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XML is not a database
Posted : Thursday May 1st, 2008
If there's a surer sign of portending doom then a person blathering on about an "XML Database" I couldn't tell you what it would be. I don't know how many times I have seen discussion threads on forums or in newsgroups on database access topics that start with posts including the phrase "XML database" and then do a death spiral from there.
These discussions often have the following flow to them
Some person: Help I am having [problem] with my XML database
Me: Well your first problem is that XML is not a database
Some other person: A text file can be a database so an XML file can be a database
Now don't misunderstand me, XML is great, when used as intended. And largely what XML was intended for was for communication between disparate applications. For example a web service. But using XML as a long-term storage engine is begging for trouble and abusing it as just another database is plain out stupid.
Which brings me to the point of this entry. Why XML is not in fact a database.
First of all we have to define the term database is a useful fashion. Yes you can define a database as any "collection of data" and that would include a text file or an XML file. However. That's not a very useful definition when one begins to talk about programming with a database or using a database to store data for an application or really any use of a database at all. So what's a useful definition? A database is a structured data storage engine.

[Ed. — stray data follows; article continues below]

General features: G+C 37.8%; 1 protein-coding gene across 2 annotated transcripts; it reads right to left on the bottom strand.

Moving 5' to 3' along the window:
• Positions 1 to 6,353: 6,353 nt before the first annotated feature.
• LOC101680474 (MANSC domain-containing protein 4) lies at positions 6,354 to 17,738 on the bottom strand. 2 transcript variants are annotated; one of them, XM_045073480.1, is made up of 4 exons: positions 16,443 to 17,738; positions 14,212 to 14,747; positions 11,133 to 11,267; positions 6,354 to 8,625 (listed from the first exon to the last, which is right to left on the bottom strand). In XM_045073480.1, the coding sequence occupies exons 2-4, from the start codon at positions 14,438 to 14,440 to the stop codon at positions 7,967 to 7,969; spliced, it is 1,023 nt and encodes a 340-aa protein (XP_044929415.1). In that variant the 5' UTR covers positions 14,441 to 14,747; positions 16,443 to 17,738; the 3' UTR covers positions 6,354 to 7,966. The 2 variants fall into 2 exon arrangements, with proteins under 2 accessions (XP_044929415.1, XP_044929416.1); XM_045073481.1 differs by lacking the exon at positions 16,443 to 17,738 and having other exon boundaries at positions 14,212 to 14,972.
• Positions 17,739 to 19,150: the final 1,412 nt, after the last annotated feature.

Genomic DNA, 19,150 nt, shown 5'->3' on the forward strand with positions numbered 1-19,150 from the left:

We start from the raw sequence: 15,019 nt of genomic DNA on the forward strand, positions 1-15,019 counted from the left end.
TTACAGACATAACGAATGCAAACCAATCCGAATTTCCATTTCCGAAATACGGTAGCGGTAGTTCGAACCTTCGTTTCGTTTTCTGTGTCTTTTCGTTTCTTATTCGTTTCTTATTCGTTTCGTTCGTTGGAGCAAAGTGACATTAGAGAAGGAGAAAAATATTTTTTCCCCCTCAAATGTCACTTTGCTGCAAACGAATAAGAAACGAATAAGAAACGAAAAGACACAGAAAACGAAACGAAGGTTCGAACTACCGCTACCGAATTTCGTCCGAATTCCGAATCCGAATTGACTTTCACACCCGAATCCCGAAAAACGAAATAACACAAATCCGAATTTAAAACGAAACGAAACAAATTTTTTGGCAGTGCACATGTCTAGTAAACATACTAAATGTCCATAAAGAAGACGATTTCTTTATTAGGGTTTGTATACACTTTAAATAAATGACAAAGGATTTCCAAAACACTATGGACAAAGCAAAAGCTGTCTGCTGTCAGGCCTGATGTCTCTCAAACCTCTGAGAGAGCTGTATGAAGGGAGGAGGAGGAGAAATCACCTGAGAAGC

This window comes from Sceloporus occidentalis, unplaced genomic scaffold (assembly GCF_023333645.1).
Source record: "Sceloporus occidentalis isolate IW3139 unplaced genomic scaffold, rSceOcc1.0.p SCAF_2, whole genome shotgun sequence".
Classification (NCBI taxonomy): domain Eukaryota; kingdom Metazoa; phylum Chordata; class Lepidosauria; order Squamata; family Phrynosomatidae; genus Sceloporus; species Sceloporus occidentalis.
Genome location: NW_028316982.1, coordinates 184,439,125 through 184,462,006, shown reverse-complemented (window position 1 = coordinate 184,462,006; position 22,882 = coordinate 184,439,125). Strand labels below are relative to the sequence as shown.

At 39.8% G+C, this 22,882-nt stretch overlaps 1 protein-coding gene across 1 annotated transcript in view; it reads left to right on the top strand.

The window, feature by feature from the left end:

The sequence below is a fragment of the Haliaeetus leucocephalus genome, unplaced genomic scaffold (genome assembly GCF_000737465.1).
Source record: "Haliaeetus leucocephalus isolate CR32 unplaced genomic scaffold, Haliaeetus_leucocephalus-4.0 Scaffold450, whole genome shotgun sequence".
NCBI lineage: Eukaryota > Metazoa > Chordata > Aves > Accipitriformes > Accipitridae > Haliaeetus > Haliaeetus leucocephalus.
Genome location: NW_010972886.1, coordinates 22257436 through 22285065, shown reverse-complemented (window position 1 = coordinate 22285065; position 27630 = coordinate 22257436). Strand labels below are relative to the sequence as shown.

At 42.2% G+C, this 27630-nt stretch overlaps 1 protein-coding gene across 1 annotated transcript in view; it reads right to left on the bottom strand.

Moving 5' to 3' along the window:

So what do these stuctured data storage engines have that XML does not?
Really in so many ways the debate ends right here. Databases are designed to provide efficient access to possibly very large sets of data. XML is not designed for efficient access, XML is designed for multiple systems to be able to access it directly.
Databases are designed with tools and functions that help you ensure the integrity of your data. In XML some integrity can be gained by using an appropriate schema but that level of integrity is not the full coverage supplied by a database. For example in a relational database referential integrity can be set up to ensure that values in data set A have a related type in data set b, there is no truly comparative level of integrity available in XML.
What happens if the power goes out in the middle of a database update? What happens if the power goes out in the middle of writing an XML file? For databases ensuring that records are at least not left in a damaged state is part of their job. There is no comparative solution for this in XML. So when the former happens your database recovers as neccessary and you move on, for the latter you recover an old file from a backup, or clean up a file manually, or throw the whole thing out and start over.
Features, Tools and Security
Finally there is whole series of features that seperate using established database products from XML. Things like automated backups and authenticated user security. Also often important tools like server clustering, database migration and replication, triggers and stored procedures. All these tools make databases what they are and their importance can't be discounted. It's interesting to note that outside of performance questions arising from a lack of replication tools and/or triggers.